The MCAT is a long exam. Some students lose focus or they’re just not prepared to handle it the first time they take it. Before taking the exam, you need to be aware of what not to do. Many premeds actually do not even consider this — they’re often told of what they should do, but what are some of the most common mistakes? How can you prevent them? Bringing these to light will help you tremendously because once you’re made aware of them, you’ll be extra-cautious about making them yourself. This translates to a higher score.
Common Mistake #1 — Rushing Through Questions
Sometimes I see students jump straight to the possible answers after reading only a fraction of the question. This is problematic for a few reasons. Firstly, and most obviously, you might misinterpret the question! The creators of the MCAT are well-aware of this and use it to trip up students. This is especially prevalent in the verbal reasoning section of the MCAT where key words such as “not” and “except” can change the meaning of the question entirely.
What you should do instead is read each question slowly and carefully. This might cost you some time, but it is worth it to boost your score. Wouldn’t you rather get a question wrong because you genuinely did not know the answer rather than have it be wrong because you incorrectly read the question? The latter is just frustrating and can easily be avoided.
Common Mistake #2 — Not Watching the Clock
This is probably happened to you — you’re taking an exam, and there’s that one question that trips you up. You incessantly focus on it and you forgot to look at the clock. Half an hour has passed and you still have so much to go… now what?
This wouldn’t have happened if you had simply paid attention to the clock. I know this sounds intuitive, but you need to pace yourself and always be aware of how much time you have. It’ll save you unnecessary stress.
Most Common Mistake #3 — Focusing Too Much on Details While Studying
The MCAT is about fundamental concepts. Don’t beat yourself over the head memorizing a trite detail because the MCAT is not about regurgitation of facts. Generally, all the background information you need is already presented to you on the exam — you just need to connect the dots so keep this in mind when studying and taking the test.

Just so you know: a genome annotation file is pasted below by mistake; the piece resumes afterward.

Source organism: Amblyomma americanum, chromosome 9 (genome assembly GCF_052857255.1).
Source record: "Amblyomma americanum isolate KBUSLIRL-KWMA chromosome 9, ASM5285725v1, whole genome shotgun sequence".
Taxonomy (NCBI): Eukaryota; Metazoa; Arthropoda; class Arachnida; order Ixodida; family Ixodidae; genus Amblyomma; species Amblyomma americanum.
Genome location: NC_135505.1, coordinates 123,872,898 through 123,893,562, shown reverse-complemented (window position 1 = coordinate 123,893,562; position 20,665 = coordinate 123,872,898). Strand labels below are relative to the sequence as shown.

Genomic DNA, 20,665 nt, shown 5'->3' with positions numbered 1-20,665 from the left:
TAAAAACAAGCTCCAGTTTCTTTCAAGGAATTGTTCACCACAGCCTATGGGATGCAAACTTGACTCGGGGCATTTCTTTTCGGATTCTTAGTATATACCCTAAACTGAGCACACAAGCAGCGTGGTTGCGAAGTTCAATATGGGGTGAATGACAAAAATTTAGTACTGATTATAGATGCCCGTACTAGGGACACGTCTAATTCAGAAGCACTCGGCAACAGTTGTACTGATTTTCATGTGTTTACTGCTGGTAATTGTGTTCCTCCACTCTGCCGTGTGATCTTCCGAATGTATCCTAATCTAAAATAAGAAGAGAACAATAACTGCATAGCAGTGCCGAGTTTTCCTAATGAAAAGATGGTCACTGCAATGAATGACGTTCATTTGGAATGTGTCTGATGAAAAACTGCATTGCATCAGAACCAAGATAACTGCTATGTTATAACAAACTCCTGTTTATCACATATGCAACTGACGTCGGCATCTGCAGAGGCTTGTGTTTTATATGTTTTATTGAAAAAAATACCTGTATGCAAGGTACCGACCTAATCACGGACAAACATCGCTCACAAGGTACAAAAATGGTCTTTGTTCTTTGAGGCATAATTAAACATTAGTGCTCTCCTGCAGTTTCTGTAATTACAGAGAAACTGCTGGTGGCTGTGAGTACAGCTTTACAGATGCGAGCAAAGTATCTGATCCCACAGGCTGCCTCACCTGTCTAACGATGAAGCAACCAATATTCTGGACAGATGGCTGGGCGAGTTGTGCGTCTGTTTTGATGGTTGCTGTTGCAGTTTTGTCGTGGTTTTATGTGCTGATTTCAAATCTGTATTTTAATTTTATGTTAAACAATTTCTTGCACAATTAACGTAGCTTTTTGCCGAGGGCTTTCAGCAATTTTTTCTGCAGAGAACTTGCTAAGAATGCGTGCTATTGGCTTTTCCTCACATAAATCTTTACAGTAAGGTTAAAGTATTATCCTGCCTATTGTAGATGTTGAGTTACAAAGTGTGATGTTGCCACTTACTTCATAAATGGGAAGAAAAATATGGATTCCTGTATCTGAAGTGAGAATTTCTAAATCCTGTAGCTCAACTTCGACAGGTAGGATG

Most Common Mistake #4 — Sacrificing Study Time for Extracurriculars to Put on Your AMCAS
You shouldn’t be making these kinds of trade-offs because, frankly, if you schedule yourself properly you will not be having this problem. If anything, during the months of intensive studying for the MCAT, you should be prioritizing just that: studying.
Extracurriculars do not replace a low MCAT score and don’t let anyone tell you otherwise.
Most Common Mistake #5 — Not Being Efficient When Studying
Some premeds like to think they don’t need a structure while studying. They just study as it goes. However, this leads to a lot of repetitive reading and a reaffirmation of what you already know. Even worse, this leads students to disregard studying for concepts they dislike or don’t want to study.
How do you fix this? First off, when studying for the MCAT you need a structure so you know when to read what. You also need to devote extra time to subjects that you find more difficult because this is what will boost your score.
Most Common Mistakes #6 — Ignoring the Passages on the MCAT
While taking the MCAT, you will likely run into passages you haven’t encountered before. The information may very well be new to you — however, this is not a reason to ignore it or even panic. Oftentimes, all the information you need is right in the passage. You need to realize that this is a normal reaction to taking the MCAT. Do not let it dissuade you from reading the passage or ignoring it outright; it will cost you a higher score.
Like What You Read?
These are some of the most common MCAT mistakes that I’ve come across in my 20 years of medical school admissions counseling. Take them into consideration when you’re studying and taking the MCAT. If you’re looking for another boost, I suggest you check out my MCAT Club which is full of videos, texts, and tools to help you study for cheap.